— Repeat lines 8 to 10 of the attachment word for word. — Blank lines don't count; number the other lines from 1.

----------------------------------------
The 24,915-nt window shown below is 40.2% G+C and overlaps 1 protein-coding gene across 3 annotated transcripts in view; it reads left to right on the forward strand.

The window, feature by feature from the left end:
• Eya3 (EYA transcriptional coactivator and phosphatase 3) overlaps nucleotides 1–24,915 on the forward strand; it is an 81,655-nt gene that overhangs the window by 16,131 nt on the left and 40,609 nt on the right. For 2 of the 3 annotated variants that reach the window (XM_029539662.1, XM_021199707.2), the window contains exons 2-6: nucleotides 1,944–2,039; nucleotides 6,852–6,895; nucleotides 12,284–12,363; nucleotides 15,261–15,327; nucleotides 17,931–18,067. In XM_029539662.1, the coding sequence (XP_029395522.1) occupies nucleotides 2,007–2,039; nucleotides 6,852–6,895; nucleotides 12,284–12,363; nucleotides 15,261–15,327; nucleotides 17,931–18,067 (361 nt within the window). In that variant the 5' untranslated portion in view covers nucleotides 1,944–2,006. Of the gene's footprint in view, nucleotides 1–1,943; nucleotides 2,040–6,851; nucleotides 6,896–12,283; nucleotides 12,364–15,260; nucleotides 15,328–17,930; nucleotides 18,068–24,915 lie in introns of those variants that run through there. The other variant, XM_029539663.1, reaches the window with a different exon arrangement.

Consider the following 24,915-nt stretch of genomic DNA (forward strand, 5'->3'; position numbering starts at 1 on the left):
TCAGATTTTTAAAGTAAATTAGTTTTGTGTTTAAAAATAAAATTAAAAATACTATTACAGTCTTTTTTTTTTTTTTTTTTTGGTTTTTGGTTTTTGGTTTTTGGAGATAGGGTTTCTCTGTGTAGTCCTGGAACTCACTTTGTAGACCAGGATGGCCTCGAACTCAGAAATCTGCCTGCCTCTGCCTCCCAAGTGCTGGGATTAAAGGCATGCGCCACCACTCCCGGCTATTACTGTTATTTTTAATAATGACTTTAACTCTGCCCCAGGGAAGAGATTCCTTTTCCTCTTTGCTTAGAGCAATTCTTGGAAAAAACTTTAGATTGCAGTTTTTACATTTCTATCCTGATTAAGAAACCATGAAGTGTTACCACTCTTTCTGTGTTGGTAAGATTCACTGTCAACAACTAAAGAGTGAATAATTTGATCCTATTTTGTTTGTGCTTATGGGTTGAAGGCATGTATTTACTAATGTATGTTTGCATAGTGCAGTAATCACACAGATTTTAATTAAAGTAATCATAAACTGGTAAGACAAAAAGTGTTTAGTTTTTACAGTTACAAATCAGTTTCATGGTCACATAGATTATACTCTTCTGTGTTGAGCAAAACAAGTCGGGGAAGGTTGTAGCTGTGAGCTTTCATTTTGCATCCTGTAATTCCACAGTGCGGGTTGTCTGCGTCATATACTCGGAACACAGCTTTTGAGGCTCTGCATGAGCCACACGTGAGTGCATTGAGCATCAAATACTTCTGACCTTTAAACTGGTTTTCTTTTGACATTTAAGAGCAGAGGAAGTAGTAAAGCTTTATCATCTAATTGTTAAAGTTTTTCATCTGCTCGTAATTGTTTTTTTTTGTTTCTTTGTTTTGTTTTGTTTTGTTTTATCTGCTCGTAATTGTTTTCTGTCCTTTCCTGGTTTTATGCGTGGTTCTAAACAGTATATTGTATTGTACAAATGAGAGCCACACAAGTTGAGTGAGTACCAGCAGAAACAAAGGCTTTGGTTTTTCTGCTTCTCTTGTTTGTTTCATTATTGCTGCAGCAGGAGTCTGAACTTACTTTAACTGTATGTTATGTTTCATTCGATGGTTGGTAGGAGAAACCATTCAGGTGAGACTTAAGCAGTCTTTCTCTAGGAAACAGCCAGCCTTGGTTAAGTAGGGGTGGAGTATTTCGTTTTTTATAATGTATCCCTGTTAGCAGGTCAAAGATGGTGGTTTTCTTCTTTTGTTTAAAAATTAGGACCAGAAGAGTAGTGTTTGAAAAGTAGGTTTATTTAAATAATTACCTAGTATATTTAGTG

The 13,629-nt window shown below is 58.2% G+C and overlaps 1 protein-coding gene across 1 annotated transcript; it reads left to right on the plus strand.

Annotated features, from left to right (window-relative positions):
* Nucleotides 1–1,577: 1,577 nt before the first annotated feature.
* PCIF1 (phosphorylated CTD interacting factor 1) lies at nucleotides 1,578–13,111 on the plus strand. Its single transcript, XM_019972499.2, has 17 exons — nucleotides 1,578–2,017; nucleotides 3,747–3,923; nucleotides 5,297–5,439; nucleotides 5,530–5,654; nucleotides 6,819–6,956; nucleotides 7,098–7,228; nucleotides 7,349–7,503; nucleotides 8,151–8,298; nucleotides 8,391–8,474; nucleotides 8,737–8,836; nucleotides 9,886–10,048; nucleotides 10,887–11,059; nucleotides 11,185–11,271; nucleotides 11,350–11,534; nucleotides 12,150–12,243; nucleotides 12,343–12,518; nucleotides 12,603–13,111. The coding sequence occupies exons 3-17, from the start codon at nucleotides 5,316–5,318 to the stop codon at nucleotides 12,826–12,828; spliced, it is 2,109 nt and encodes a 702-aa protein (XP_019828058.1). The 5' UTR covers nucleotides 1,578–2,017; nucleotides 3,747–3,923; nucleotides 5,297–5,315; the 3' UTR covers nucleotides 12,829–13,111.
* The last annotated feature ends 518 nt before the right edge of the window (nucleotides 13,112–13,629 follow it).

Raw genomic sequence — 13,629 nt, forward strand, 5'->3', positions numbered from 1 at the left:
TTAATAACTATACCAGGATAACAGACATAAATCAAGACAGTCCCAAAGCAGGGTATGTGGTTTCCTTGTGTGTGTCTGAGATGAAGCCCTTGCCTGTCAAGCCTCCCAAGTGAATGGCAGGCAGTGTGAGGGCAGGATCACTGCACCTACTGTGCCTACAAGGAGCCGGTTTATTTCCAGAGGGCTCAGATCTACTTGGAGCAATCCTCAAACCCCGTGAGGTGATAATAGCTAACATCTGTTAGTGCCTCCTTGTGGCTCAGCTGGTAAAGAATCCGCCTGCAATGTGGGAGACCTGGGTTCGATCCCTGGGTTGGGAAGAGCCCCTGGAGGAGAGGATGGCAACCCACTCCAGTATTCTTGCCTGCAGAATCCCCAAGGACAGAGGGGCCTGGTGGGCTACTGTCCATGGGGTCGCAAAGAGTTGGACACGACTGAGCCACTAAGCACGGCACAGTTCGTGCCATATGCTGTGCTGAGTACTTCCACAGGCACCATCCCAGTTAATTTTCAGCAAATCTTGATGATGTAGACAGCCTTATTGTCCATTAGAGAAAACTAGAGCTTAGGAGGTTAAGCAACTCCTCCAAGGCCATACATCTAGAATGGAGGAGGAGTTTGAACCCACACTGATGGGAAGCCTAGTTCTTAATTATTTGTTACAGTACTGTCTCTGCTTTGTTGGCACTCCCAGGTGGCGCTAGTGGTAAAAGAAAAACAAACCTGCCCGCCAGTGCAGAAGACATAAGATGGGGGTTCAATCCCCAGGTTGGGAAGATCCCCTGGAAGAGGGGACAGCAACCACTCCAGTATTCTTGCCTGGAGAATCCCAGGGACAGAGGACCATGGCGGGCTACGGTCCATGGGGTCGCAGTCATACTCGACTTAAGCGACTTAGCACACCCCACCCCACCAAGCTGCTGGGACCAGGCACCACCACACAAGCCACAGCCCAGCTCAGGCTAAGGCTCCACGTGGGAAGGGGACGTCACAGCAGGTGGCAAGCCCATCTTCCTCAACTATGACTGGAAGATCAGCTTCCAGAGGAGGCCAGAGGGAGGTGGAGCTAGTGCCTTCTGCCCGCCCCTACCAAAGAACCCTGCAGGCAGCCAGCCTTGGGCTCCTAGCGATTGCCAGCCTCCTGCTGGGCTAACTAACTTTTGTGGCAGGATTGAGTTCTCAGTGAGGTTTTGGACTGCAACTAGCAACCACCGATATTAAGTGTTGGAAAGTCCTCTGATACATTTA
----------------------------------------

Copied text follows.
* Nucleotides 1–1,577: 1,577 nt before the first annotated feature.
* PCIF1 (phosphorylated CTD interacting factor 1) lies at nucleotides 1,578–13,111 on the plus strand. Its single transcript, XM_019972499.2, has 17 exons — nucleotides 1,578–2,017; nucleotides 3,747–3,923; nucleotides 5,297–5,439; nucleotides 5,530–5,654; nucleotides 6,819–6,956; nucleotides 7,098–7,228; nucleotides 7,349–7,503; nucleotides 8,151–8,298; nucleotides 8,391–8,474; nucleotides 8,737–8,836; nucleotides 9,886–10,048; nucleotides 10,887–11,059; nucleotides 11,185–11,271; nucleotides 11,350–11,534; nucleotides 12,150–12,243; nucleotides 12,343–12,518; nucleotides 12,603–13,111. The coding sequence occupies exons 3-17, from the start codon at nucleotides 5,316–5,318 to the stop codon at nucleotides 12,826–12,828; spliced, it is 2,109 nt and encodes a 702-aa protein (XP_019828058.1). The 5' UTR covers nucleotides 1,578–2,017; nucleotides 3,747–3,923; nucleotides 5,297–5,315; the 3' UTR covers nucleotides 12,829–13,111.
* The last annotated feature ends 518 nt before the right edge of the window (nucleotides 13,112–13,629 follow it).